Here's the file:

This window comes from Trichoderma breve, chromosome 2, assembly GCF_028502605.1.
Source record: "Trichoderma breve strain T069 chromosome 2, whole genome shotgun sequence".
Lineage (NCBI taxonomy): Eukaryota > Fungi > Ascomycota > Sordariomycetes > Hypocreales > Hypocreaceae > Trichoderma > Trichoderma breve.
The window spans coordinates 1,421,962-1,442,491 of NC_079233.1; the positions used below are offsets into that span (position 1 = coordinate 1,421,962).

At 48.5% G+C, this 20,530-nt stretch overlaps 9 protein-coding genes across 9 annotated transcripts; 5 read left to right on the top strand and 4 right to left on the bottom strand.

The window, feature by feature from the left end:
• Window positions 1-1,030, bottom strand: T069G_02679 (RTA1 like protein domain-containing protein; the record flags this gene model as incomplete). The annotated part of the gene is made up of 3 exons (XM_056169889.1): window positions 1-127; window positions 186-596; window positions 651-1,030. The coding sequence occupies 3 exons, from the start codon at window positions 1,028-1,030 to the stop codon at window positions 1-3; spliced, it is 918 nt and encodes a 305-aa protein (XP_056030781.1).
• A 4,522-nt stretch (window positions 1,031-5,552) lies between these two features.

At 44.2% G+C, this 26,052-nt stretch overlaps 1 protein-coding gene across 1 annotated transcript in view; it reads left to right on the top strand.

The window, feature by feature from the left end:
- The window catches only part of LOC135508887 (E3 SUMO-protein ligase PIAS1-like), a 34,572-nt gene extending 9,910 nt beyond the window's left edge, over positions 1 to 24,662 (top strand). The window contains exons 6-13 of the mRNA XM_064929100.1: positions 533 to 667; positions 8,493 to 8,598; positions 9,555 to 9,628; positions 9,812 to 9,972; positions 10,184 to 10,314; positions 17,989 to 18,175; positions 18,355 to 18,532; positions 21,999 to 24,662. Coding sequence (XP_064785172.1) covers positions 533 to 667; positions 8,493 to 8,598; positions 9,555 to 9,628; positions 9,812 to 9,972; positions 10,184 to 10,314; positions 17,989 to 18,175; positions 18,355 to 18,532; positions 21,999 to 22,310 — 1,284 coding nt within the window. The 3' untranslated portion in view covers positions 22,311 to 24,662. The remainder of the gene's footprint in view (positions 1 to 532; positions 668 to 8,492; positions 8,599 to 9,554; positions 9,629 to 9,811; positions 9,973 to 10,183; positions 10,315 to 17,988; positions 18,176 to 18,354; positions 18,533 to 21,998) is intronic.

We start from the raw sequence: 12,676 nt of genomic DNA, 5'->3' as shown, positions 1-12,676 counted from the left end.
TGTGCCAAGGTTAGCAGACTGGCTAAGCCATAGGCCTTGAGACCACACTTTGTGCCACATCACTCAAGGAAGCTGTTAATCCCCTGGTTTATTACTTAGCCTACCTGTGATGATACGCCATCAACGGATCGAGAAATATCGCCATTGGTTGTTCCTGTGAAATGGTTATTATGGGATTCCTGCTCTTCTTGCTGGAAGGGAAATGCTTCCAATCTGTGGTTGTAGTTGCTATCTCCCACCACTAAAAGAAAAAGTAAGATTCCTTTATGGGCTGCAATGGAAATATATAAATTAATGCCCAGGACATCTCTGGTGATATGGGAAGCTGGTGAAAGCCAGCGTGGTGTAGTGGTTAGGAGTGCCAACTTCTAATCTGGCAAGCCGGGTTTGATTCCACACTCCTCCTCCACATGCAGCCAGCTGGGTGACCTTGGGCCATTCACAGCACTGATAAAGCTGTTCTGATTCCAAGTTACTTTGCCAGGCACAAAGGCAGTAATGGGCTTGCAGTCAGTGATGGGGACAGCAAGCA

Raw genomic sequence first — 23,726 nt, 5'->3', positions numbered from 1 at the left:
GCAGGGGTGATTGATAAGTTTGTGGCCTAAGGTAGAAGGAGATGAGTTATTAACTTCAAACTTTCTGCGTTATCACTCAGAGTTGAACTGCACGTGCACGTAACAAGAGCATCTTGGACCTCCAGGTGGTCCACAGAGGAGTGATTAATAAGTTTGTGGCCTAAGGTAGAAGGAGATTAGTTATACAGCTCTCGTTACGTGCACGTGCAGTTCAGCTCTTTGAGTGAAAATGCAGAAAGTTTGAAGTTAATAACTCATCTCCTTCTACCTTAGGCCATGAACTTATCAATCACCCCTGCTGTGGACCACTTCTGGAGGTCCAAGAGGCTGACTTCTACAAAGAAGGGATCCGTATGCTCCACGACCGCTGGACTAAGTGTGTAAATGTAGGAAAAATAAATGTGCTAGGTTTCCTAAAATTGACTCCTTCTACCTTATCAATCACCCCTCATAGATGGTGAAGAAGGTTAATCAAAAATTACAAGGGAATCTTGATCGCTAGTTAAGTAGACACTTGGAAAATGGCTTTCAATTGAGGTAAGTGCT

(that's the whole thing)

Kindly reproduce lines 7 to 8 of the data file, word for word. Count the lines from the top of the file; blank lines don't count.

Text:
• Window positions 1-1,030, bottom strand: T069G_02679 (RTA1 like protein domain-containing protein; the record flags this gene model as incomplete). The annotated part of the gene is made up of 3 exons (XM_056169889.1): window positions 1-127; window positions 186-596; window positions 651-1,030. The coding sequence occupies 3 exons, from the start codon at window positions 1,028-1,030 to the stop codon at window positions 1-3; spliced, it is 918 nt and encodes a 305-aa protein (XP_056030781.1).
• A 4,522-nt stretch (window positions 1,031-5,552) lies between these two features.